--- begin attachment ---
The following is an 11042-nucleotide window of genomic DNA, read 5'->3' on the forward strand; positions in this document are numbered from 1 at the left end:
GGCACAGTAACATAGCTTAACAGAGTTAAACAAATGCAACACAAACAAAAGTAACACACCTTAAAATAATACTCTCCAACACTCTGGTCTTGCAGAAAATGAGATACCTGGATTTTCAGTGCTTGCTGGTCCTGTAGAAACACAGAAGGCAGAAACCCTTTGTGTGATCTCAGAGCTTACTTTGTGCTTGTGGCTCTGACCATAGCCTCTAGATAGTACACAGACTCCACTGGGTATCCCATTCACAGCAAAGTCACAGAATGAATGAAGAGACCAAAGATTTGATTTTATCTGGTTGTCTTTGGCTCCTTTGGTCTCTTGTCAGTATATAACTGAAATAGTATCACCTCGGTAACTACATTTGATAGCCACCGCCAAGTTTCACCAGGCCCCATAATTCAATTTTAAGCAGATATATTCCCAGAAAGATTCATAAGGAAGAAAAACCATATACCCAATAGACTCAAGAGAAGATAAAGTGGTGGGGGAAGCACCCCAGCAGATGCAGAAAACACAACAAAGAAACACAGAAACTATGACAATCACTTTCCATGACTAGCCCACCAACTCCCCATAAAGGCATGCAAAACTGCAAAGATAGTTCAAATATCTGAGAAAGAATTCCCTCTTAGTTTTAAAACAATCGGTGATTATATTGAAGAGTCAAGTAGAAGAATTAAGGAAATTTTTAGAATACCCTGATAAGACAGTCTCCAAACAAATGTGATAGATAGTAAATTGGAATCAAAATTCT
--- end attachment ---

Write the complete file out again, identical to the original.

The following is an 11042-nucleotide window of genomic DNA, read 5'->3' on the forward strand; positions in this document are numbered from 1 at the left end:
GGCACAGTAACATAGCTTAACAGAGTTAAACAAATGCAACACAAACAAAAGTAACACACCTTAAAATAATACTCTCCAACACTCTGGTCTTGCAGAAAATGAGATACCTGGATTTTCAGTGCTTGCTGGTCCTGTAGAAACACAGAAGGCAGAAACCCTTTGTGTGATCTCAGAGCTTACTTTGTGCTTGTGGCTCTGACCATAGCCTCTAGATAGTACACAGACTCCACTGGGTATCCCATTCACAGCAAAGTCACAGAATGAATGAAGAGACCAAAGATTTGATTTTATCTGGTTGTCTTTGGCTCCTTTGGTCTCTTGTCAGTATATAACTGAAATAGTATCACCTCGGTAACTACATTTGATAGCCACCGCCAAGTTTCACCAGGCCCCATAATTCAATTTTAAGCAGATATATTCCCAGAAAGATTCATAAGGAAGAAAAACCATATACCCAATAGACTCAAGAGAAGATAAAGTGGTGGGGGAAGCACCCCAGCAGATGCAGAAAACACAACAAAGAAACACAGAAACTATGACAATCACTTTCCATGACTAGCCCACCAACTCCCCATAAAGGCATGCAAAACTGCAAAGATAGTTCAAATATCTGAGAAAGAATTCCCTCTTAGTTTTAAAACAATCGGTGATTATATTGAAGAGTCAAGTAGAAGAATTAAGGAAATTTTTAGAATACCCTGATAAGACAGTCTCCAAACAAATGTGATAGATAGTAAATTGGAATCAAAATTCT